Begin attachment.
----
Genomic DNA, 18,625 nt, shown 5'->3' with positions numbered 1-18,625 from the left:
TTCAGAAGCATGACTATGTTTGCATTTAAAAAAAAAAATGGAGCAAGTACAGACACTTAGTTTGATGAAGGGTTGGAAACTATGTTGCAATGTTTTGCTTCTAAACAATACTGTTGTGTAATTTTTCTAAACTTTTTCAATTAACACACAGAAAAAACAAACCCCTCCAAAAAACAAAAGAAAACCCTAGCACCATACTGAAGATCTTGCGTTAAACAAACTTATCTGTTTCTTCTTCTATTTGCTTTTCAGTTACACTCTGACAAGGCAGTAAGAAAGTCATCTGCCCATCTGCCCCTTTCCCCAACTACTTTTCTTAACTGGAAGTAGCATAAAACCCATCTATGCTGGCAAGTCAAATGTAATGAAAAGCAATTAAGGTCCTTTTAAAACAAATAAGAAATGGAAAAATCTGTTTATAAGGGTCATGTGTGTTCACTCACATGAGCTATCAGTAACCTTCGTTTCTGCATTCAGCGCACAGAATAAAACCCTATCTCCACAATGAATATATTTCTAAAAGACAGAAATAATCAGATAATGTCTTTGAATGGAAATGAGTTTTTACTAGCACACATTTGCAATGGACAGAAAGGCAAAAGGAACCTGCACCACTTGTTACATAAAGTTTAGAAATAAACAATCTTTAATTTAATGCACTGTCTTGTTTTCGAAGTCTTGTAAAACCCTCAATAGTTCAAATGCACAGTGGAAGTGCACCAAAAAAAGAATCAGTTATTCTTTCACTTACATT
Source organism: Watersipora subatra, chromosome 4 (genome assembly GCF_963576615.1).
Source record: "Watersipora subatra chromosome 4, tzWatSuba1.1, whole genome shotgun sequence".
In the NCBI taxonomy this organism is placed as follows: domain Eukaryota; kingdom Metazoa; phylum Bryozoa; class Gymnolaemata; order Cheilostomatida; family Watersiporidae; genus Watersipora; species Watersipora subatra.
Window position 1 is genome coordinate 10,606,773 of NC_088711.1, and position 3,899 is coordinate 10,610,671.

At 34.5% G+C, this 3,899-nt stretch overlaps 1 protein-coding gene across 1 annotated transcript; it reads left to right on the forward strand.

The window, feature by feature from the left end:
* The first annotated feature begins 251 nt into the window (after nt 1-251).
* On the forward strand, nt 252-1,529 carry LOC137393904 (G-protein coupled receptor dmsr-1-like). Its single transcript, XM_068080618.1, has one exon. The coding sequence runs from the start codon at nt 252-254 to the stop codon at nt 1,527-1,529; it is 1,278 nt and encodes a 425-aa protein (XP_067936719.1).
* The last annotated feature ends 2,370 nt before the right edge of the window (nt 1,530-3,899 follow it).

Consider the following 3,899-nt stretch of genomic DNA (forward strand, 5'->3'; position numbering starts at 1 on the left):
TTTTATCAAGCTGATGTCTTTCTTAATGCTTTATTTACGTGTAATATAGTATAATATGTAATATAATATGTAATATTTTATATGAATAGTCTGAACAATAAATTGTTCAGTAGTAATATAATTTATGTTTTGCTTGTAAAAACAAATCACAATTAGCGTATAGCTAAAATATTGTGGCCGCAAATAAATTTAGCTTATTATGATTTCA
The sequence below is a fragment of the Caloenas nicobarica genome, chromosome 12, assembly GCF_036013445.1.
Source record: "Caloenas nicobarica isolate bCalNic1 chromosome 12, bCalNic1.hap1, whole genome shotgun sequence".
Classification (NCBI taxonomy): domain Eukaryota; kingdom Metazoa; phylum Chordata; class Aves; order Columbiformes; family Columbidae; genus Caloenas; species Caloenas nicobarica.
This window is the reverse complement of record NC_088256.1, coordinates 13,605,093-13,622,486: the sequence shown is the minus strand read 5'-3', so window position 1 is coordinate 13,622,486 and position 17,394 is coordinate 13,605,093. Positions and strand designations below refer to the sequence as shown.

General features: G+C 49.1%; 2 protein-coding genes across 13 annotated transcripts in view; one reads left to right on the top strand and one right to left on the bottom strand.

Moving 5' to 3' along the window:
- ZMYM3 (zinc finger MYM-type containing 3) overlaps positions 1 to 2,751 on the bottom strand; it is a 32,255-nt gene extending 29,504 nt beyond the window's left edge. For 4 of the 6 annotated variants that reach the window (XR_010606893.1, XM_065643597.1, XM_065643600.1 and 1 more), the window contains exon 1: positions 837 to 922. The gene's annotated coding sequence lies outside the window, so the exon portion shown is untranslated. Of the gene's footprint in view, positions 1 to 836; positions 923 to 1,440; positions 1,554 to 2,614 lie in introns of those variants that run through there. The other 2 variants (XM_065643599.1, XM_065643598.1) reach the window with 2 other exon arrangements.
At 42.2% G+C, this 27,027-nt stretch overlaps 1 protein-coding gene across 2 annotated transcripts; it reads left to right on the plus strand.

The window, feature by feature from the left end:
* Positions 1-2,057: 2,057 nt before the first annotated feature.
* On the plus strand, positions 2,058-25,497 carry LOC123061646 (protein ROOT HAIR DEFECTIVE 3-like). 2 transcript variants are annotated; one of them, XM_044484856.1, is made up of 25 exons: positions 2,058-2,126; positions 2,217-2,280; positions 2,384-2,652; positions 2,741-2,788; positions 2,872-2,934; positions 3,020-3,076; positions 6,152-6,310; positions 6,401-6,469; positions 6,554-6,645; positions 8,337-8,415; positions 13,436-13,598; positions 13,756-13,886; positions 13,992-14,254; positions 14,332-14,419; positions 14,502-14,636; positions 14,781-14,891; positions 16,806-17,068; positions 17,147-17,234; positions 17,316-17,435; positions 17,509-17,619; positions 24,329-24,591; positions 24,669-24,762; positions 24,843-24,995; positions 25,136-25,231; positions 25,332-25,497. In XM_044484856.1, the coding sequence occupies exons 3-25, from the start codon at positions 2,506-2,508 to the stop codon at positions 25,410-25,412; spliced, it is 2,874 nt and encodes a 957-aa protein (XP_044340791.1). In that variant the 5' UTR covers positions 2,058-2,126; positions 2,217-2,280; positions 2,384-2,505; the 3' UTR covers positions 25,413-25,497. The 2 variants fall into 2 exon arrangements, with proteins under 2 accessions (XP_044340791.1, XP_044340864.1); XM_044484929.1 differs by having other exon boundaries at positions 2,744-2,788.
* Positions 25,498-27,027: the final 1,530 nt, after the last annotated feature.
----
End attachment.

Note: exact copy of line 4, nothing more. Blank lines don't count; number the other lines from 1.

Source record: "Watersipora subatra chromosome 4, tzWatSuba1.1, whole genome shotgun sequence".